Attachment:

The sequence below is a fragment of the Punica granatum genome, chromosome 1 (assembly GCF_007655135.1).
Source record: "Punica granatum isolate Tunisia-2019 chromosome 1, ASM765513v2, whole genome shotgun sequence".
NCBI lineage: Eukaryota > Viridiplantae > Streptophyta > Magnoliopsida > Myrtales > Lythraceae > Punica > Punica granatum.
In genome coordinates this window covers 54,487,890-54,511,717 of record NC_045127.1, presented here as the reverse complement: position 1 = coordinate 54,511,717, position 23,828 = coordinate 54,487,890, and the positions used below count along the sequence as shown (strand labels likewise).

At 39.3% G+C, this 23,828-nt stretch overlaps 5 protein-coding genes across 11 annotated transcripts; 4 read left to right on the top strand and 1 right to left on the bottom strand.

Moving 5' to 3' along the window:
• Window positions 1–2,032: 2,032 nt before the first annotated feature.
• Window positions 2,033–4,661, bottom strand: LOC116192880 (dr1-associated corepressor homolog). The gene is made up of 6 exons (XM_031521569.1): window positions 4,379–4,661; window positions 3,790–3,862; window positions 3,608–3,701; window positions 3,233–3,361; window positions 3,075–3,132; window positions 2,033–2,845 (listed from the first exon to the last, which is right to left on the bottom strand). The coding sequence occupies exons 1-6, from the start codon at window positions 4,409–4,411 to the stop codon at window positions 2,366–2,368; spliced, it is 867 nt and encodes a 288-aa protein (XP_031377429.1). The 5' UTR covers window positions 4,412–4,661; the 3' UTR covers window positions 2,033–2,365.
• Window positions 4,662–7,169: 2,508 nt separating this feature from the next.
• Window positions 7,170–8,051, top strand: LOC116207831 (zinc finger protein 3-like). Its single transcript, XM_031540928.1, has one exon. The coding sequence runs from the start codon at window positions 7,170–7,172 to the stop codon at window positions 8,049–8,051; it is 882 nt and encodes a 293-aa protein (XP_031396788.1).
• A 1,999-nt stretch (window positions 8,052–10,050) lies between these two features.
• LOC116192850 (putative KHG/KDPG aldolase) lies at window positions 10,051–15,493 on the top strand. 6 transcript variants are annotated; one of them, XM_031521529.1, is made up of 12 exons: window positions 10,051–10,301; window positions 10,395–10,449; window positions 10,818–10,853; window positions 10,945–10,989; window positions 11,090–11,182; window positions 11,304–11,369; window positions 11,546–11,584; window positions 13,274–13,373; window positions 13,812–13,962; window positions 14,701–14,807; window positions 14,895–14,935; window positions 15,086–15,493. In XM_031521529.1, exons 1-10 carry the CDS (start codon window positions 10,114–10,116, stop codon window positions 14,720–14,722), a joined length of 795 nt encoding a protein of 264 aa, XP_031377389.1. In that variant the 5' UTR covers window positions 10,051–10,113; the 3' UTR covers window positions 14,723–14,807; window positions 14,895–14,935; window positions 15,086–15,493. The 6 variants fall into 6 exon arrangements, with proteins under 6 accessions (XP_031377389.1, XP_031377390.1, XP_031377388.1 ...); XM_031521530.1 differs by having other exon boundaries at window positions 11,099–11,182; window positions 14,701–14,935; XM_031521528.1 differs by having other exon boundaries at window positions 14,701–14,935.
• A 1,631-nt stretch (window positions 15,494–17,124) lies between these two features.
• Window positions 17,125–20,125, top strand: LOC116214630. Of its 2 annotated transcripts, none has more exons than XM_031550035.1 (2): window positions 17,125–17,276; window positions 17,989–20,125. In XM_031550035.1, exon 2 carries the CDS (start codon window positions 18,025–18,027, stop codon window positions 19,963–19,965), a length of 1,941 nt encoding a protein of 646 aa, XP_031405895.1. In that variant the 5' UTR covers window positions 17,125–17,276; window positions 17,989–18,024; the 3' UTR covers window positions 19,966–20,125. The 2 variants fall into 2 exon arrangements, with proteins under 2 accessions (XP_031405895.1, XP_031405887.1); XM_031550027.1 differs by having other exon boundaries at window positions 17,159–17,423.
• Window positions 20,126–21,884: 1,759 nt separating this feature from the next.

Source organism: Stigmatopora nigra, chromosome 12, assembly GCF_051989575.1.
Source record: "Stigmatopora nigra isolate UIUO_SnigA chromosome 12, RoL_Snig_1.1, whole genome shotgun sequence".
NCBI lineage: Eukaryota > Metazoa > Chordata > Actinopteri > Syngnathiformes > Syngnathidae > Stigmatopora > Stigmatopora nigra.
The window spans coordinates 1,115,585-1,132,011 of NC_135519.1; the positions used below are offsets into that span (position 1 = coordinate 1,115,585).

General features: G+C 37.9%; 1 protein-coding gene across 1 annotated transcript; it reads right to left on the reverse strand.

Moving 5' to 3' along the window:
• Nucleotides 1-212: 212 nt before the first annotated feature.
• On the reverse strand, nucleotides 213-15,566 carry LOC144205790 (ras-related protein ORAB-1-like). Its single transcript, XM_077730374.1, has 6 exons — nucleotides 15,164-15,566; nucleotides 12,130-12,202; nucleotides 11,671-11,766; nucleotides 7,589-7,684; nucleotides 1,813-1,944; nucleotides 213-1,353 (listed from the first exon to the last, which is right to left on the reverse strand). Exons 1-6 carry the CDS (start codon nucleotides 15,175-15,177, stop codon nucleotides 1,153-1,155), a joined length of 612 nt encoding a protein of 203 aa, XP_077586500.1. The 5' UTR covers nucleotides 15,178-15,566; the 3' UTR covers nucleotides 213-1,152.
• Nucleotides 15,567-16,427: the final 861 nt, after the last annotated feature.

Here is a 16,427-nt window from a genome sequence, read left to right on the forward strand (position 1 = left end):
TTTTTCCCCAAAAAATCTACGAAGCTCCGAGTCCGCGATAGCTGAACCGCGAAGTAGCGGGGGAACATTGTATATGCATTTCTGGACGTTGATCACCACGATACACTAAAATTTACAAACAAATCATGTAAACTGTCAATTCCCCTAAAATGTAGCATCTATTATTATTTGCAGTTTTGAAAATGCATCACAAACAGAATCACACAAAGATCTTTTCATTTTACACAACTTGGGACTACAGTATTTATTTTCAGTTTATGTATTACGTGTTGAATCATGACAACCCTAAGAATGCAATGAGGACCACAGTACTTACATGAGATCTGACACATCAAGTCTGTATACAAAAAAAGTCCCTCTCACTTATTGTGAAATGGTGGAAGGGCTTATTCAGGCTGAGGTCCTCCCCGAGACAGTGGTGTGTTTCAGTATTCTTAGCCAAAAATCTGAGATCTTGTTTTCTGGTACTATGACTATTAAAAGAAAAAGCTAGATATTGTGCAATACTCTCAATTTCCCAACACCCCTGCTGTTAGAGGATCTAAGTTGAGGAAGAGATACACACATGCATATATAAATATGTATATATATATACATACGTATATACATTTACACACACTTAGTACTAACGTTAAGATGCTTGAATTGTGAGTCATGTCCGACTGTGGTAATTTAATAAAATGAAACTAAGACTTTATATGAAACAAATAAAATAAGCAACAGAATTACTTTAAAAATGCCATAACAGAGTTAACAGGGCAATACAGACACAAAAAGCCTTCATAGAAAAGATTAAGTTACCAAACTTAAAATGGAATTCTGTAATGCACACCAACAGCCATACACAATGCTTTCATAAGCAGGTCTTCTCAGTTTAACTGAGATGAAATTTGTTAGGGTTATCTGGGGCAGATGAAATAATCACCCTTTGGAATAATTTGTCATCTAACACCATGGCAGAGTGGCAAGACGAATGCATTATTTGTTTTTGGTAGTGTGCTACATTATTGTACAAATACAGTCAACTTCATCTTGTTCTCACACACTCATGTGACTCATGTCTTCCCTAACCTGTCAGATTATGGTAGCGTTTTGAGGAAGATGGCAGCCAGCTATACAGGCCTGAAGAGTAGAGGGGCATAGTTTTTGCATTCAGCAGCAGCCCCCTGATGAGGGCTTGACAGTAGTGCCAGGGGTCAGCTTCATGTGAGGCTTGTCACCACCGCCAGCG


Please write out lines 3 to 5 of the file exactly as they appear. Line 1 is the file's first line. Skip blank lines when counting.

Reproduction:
NCBI lineage: Eukaryota > Viridiplantae > Streptophyta > Magnoliopsida > Myrtales > Lythraceae > Punica > Punica granatum.
In genome coordinates this window covers 54,487,890-54,511,717 of record NC_045127.1, presented here as the reverse complement: position 1 = coordinate 54,511,717, position 23,828 = coordinate 54,487,890, and the positions used below count along the sequence as shown (strand labels likewise).

At 39.3% G+C, this 23,828-nt stretch overlaps 5 protein-coding genes across 11 annotated transcripts; 4 read left to right on the top strand and 1 right to left on the bottom strand.